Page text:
Reducing Your Risk of Colorectal Cancer
Eat a Healthy DietEating a high-fiber diet has been associated with lower risk of colorectal cancer. Fiber is found in all plant foods, including fruits, vegetables, whole grains, and legumes. You may also benefit from eating less red meat. Specific foods may help to lower the risk of colorectal cancer. These foods include onions, garlic, and cruciferous vegetables like kale, cabbage, broccoli, Brussels sprouts, cauliflower, and radishes.
Exercise RegularlyRegular exercise has been shown to reduce the risk of developing colorectal cancer. Even moderate exercise for 30 minutes per day is beneficial.
Avoid ObesityObesity has been found to increase the risk of colorectal cancer. Doctors recommend losing excess weight to reduce colorectal cancer risk.
Stop SmokingTo reduce your risk of colorectal cancer, stop smoking . Smokers are more likely to develop and die of colorectal cancer than nonsmokers.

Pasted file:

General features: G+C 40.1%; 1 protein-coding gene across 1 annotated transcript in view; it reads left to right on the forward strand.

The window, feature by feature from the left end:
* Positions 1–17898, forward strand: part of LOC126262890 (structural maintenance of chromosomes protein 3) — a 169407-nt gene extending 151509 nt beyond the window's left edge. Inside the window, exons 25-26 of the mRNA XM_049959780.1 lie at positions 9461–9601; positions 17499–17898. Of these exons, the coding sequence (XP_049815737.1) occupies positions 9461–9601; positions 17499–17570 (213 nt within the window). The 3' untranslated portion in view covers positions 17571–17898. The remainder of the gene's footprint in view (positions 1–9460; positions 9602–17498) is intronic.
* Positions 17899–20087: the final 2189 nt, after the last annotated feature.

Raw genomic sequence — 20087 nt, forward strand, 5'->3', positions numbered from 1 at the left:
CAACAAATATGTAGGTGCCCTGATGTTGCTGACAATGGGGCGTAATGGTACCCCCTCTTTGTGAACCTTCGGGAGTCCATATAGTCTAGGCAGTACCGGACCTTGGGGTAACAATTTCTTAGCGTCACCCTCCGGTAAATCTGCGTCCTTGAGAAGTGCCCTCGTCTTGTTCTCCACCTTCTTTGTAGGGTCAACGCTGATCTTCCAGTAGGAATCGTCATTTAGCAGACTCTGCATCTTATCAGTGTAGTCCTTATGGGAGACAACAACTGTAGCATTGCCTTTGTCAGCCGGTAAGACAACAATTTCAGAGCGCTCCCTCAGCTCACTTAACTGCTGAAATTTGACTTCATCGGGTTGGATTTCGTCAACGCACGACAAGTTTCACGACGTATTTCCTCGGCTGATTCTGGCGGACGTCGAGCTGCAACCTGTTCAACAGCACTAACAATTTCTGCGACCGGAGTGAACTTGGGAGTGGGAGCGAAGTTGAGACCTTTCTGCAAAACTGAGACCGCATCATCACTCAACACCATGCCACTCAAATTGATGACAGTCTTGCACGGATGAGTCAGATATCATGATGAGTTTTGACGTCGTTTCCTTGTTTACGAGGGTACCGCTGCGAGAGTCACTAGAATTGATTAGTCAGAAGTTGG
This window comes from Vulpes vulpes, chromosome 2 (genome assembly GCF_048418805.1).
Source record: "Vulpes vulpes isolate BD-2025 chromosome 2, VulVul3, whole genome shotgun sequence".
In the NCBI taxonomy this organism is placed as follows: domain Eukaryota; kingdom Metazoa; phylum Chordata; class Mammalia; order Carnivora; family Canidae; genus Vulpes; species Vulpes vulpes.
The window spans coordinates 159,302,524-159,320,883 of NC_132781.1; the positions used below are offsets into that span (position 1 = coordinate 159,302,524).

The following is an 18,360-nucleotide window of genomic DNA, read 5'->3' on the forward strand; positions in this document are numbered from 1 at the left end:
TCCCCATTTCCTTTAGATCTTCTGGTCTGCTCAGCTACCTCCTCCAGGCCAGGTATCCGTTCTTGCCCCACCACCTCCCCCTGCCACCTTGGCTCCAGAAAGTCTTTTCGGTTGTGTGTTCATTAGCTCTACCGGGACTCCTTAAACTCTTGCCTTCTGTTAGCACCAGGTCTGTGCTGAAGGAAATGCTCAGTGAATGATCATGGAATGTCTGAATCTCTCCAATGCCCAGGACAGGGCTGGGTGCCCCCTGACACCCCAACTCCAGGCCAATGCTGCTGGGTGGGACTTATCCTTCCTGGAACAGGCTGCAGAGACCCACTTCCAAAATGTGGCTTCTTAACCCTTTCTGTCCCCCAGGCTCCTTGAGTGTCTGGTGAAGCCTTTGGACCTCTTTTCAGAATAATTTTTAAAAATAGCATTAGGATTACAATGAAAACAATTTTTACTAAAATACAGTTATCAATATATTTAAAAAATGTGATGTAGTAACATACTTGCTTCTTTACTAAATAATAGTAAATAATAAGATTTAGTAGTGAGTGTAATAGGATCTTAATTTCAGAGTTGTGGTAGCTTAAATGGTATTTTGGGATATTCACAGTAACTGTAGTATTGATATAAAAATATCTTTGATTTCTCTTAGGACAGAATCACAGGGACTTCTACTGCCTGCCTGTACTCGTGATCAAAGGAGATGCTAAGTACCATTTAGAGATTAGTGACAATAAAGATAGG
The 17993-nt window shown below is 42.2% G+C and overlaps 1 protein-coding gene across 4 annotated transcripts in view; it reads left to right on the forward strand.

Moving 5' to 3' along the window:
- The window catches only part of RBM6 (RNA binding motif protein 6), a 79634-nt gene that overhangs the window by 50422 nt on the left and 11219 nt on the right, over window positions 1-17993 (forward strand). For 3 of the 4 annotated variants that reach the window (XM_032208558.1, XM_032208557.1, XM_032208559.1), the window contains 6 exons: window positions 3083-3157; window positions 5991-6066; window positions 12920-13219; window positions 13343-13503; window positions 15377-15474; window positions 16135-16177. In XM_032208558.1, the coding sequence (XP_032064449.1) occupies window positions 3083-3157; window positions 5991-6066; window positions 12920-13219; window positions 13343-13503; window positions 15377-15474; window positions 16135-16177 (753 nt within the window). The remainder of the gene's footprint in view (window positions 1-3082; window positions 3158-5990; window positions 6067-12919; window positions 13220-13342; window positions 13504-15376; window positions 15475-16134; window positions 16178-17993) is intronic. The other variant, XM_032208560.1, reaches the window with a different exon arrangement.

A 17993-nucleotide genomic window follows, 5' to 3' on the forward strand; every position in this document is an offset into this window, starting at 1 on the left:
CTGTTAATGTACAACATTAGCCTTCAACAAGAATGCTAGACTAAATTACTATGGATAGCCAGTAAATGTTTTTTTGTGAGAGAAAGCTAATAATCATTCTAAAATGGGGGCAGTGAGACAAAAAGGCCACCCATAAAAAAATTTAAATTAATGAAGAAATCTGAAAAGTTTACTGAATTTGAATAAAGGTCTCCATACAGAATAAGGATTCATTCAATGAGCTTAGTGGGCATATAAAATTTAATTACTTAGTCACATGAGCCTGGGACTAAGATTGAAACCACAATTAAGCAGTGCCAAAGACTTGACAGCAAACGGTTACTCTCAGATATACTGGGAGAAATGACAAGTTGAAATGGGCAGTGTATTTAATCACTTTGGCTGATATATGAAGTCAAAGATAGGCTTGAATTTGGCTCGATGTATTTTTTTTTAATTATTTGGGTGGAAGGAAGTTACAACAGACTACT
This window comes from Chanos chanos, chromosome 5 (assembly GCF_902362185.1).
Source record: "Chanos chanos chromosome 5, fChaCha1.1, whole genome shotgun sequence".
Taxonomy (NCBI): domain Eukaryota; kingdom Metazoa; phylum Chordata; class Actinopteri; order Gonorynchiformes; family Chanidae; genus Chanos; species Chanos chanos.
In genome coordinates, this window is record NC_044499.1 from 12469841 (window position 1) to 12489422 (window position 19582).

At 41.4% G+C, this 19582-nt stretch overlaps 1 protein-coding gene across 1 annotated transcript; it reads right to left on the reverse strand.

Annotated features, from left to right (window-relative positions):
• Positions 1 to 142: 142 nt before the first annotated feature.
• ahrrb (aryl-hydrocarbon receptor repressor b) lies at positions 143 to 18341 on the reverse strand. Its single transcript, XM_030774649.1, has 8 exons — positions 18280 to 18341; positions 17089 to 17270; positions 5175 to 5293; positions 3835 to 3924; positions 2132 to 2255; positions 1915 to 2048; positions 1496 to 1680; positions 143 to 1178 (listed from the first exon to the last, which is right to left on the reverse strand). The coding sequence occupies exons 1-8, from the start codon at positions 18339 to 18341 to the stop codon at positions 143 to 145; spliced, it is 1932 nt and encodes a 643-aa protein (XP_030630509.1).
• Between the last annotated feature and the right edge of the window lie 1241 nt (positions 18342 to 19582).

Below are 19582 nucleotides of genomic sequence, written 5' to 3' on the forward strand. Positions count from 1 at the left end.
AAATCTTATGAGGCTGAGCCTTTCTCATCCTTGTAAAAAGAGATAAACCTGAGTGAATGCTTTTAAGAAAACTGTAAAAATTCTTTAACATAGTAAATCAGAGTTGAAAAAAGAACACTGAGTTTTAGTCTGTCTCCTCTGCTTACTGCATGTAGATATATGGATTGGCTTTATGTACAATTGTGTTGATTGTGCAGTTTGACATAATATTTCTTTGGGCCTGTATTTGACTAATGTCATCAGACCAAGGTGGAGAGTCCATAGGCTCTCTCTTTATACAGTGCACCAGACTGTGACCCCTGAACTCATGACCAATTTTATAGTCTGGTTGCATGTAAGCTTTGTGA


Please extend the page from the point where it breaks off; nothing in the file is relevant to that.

Use Alcohol in ModerationAvoid excessive alcohol use. Moderation is one drink for women and two drinks for men per day.
Know Your Family HistoryColon cancer can run in families. If more than one close relative has developed colon cancer before age 60, you may be at increased risk. You may also be at risk if anyone in your family has been diagnosed with familial adenomatous polyposis (FAP) or hereditary nonpolyposis colorectal cancer (HNPCC).If you have a strong family history of the disease, your doctor may recommend that you have a colonoscopy. After an initial colonoscopy, your doctor will recommend repeat colonoscopies depending on the findings.
Talk to Your Doctor About the Benefits of AspirinSome studies have found a link between aspirin use and reduced rates of colorectal cancer. Since taking aspirin can have side effects, including gastrointestinal bleeding, talk to your doctor before deciding to start aspirin therapy.
More from Beliefnet
A randomized trial found that drinking water before main meals led to higher weight loss than those who were asked to imagine a full stomach before main meals. Water preloading is believed to help create a feeling of fullness or satiety during the meal, which may help curb overeating.
Fecal Transplants Induce Ulcerative Colitis Remission
Exercise Associated with Healthy Baby Weight
Mindful Meditation May Reduce Symptoms and Complications of Insomnia